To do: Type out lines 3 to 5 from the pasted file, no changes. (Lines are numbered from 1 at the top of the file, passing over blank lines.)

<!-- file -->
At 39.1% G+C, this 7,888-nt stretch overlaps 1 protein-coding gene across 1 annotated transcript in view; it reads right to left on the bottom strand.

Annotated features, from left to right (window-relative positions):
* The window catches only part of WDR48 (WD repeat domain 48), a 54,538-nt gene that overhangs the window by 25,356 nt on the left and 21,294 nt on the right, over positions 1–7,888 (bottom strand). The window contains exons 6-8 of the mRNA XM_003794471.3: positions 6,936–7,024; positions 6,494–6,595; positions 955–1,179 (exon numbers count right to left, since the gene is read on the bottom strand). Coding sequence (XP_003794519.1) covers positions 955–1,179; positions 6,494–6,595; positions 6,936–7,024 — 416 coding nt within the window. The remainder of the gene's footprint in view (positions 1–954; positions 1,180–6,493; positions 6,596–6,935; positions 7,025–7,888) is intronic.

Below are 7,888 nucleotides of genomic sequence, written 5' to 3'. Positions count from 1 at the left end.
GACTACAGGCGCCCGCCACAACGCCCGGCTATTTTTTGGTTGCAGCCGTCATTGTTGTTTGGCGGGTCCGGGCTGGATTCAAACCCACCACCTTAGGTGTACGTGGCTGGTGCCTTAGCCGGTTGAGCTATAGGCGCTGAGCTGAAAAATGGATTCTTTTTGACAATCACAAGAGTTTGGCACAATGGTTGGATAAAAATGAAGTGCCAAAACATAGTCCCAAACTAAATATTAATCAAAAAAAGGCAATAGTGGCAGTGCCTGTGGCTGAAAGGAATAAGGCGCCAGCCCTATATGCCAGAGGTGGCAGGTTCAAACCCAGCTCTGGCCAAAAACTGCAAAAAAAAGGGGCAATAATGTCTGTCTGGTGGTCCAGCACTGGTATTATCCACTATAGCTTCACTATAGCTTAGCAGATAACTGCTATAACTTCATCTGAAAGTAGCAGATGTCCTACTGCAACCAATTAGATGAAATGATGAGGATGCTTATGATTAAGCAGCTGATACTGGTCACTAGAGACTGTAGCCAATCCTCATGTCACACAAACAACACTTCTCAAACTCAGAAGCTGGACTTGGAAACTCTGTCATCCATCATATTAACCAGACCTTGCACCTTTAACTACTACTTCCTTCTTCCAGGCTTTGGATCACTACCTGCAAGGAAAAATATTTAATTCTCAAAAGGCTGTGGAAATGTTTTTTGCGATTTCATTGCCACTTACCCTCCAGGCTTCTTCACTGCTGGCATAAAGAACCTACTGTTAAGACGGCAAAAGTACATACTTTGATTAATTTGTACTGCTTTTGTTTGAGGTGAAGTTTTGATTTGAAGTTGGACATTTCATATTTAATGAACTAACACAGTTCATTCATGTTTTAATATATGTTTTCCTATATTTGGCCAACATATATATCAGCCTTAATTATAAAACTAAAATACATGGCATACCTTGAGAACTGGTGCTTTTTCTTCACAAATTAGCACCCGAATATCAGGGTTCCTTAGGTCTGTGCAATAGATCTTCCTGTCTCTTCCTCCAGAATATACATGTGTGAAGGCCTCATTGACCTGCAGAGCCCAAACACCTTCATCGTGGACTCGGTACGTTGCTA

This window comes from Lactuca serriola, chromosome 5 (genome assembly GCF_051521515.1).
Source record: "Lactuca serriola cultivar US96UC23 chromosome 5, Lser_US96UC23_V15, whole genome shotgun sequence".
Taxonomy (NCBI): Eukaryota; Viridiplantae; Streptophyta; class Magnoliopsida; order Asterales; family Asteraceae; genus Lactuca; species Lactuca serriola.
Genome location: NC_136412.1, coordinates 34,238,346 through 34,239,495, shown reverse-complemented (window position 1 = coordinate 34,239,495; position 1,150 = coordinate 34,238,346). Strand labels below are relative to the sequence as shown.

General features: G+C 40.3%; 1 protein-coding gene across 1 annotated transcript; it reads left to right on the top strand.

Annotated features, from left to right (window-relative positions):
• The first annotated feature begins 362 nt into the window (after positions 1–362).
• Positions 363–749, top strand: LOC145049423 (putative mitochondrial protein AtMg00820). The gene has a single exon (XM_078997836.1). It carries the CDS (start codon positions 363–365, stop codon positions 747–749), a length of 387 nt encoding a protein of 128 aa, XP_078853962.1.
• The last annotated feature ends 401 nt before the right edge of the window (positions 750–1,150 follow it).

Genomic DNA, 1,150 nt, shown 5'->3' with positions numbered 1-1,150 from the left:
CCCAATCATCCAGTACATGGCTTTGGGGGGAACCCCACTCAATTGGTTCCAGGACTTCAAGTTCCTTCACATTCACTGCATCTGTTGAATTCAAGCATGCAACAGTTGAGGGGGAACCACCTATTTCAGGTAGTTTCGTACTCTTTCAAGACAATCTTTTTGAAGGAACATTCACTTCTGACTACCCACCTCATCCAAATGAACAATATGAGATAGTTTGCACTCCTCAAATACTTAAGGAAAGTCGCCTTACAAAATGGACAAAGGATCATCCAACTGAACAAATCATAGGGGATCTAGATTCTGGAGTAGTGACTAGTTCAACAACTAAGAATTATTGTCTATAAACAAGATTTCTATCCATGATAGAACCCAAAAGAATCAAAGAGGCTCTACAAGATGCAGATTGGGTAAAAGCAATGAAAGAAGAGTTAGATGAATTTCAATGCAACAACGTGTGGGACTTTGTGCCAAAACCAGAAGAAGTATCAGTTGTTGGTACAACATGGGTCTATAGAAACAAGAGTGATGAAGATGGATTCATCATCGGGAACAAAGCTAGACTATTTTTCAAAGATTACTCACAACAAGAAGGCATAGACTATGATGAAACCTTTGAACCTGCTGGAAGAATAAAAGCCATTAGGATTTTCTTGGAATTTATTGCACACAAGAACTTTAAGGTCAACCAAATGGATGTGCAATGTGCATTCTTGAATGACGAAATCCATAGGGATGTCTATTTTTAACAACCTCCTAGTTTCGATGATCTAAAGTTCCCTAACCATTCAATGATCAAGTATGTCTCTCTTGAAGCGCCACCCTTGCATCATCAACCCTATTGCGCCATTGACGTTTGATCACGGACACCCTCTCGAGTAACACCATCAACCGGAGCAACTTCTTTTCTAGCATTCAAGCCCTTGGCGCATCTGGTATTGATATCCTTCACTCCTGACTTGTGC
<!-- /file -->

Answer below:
* The window catches only part of WDR48 (WD repeat domain 48), a 54,538-nt gene that overhangs the window by 25,356 nt on the left and 21,294 nt on the right, over positions 1–7,888 (bottom strand). The window contains exons 6-8 of the mRNA XM_003794471.3: positions 6,936–7,024; positions 6,494–6,595; positions 955–1,179 (exon numbers count right to left, since the gene is read on the bottom strand). Coding sequence (XP_003794519.1) covers positions 955–1,179; positions 6,494–6,595; positions 6,936–7,024 — 416 coding nt within the window. The remainder of the gene's footprint in view (positions 1–954; positions 1,180–6,493; positions 6,596–6,935; positions 7,025–7,888) is intronic.

Below are 7,888 nucleotides of genomic sequence, written 5' to 3'. Positions count from 1 at the left end.
GACTACAGGCGCCCGCCACAACGCCCGGCTATTTTTTGGTTGCAGCCGTCATTGTTGTTTGGCGGGTCCGGGCTGGATTCAAACCCACCACCTTAGGTGTACGTGGCTGGTGCCTTAGCCGGTTGAGCTATAGGCGCTGAGCTGAAAAATGGATTCTTTTTGACAATCACAAGAGTTTGGCACAATGGTTGGATAAAAATGAAGTGCCAAAACATAGTCCCAAACTAAATATTAATCAAAAAAAGGCAATAGTGGCAGTGCCTGTGGCTGAAAGGAATAAGGCGCCAGCCCTATATGCCAGAGGTGGCAGGTTCAAACCCAGCTCTGGCCAAAAACTGCAAAAAAAAGGGGCAATAATGTCTGTCTGGTGGTCCAGCACTGGTATTATCCACTATAGCTTCACTATAGCTTAGCAGATAACTGCTATAACTTCATCTGAAAGTAGCAGATGTCCTACTGCAACCAATTAGATGAAATGATGAGGATGCTTATGATTAAGCAGCTGATACTGGTCACTAGAGACTGTAGCCAATCCTCATGTCACACAAACAACACTTCTCAAACTCAGAAGCTGGACTTGGAAACTCTGTCATCCATCATATTAACCAGACCTTGCACCTTTAACTACTACTTCCTTCTTCCAGGCTTTGGATCACTACCTGCAAGGAAAAATATTTAATTCTCAAAAGGCTGTGGAAATGTTTTTTGCGATTTCATTGCCACTTACCCTCCAGGCTTCTTCACTGCTGGCATAAAGAACCTACTGTTAAGACGGCAAAAGTACATACTTTGATTAATTTGTACTGCTTTTGTTTGAGGTGAAGTTTTGATTTGAAGTTGGACATTTCATATTTAATGAACTAACACAGTTCATTCATGTTTTAATATATGTTTTCCTATATTTGGCCAACATATATATCAGCCTTAATTATAAAACTAAAATACATGGCATACCTTGAGAACTGGTGCTTTTTCTTCACAAATTAGCACCCGAATATCAGGGTTCCTTAGGTCTGTGCAATAGATCTTCCTGTCTCTTCCTCCAGAATATACATGTGTGAAGGCCTCATTGACCTGCAGAGCCCAAACACCTTCATCGTGGACTCGGTACGTTGCTA